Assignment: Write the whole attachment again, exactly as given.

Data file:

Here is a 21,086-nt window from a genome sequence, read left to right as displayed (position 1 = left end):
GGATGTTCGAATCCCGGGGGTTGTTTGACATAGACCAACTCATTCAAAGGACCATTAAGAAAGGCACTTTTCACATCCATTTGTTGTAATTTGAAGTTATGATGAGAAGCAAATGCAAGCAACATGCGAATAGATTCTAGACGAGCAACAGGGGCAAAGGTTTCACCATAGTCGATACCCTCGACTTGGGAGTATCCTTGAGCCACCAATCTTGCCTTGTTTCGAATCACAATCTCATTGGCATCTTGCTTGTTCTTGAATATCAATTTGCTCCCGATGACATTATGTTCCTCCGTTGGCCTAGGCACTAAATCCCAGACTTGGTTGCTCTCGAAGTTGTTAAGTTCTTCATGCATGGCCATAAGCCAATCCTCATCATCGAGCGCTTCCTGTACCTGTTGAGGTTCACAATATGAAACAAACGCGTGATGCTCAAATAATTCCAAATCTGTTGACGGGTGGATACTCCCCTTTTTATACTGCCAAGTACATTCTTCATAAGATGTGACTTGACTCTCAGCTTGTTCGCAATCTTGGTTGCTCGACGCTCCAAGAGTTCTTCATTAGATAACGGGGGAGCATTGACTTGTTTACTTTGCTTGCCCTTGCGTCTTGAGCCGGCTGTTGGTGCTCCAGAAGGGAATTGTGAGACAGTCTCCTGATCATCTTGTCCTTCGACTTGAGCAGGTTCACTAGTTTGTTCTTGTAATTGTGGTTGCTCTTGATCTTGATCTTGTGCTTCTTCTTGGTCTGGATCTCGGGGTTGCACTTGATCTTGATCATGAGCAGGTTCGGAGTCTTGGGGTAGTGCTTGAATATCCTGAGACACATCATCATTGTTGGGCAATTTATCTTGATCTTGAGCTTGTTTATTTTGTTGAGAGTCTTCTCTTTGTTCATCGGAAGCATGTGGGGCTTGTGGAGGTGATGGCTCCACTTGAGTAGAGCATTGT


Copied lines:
Here is a 21,086-nt window from a genome sequence, read left to right as displayed (position 1 = left end):
GGATGTTCGAATCCCGGGGGTTGTTTGACATAGACCAACTCATTCAAAGGACCATTAAGAAAGGCACTTTTCACATCCATTTGTTGTAATTTGAAGTTATGATGAGAAGCAAATGCAAGCAACATGCGAATAGATTCTAGACGAGCAACAGGGGCAAAGGTTTCACCATAGTCGATACCCTCGACTTGGGAGTATCCTTGAGCCACCAATCTTGCCTTGTTTCGAATCACAATCTCATTGGCATCTTGCTTGTTCTTGAATATCAATTTGCTCCCGATGACATTATGTTCCTCCGTTGGCCTAGGCACTAAATCCCAGACTTGGTTGCTCTCGAAGTTGTTAAGTTCTTCATGCATGGCCATAAGCCAATCCTCATCATCGAGCGCTTCCTGTACCTGTTGAGGTTCACAATATGAAACAAACGCGTGATGCTCAAATAATTCCAAATCTGTTGACGGGTGGATACTCCCCTTTTTATACTGCCAAGTACATTCTTCATAAGATGTGACTTGACTCTCAGCTTGTTCGCAATCTTGGTTGCTCGACGCTCCAAGAGTTCTTCATTAGATAACGGGGGAGCATTGACTTGTTTACTTTGCTTGCCCTTGCGTCTTGAGCCGGCTGTTGGTGCTCCAGAAGGGAATTGTGAGACAGTCTCCTGATCATCTTGTCCTTCGACTTGAGCAGGTTCACTAGTTTGTTCTTGTAATTGTGGTTGCTCTTGATCTTGATCTTGTGCTTCTTCTTGGTCTGGATCTCGGGGTTGCACTTGATCTTGATCATGAGCAGGTTCGGAGTCTTGGGGTAGTGCTTGAATATCCTGAGACACATCATCATTGTTGGGCAATTTATCTTGATCTTGAGCTTGTTTATTTTGTTGAGAGTCTTCTCTTTGTTCATCGGAAGCATGTGGGGCTTGTGGAGGTGATGGCTCCACTTGAGTAGAGCATTGT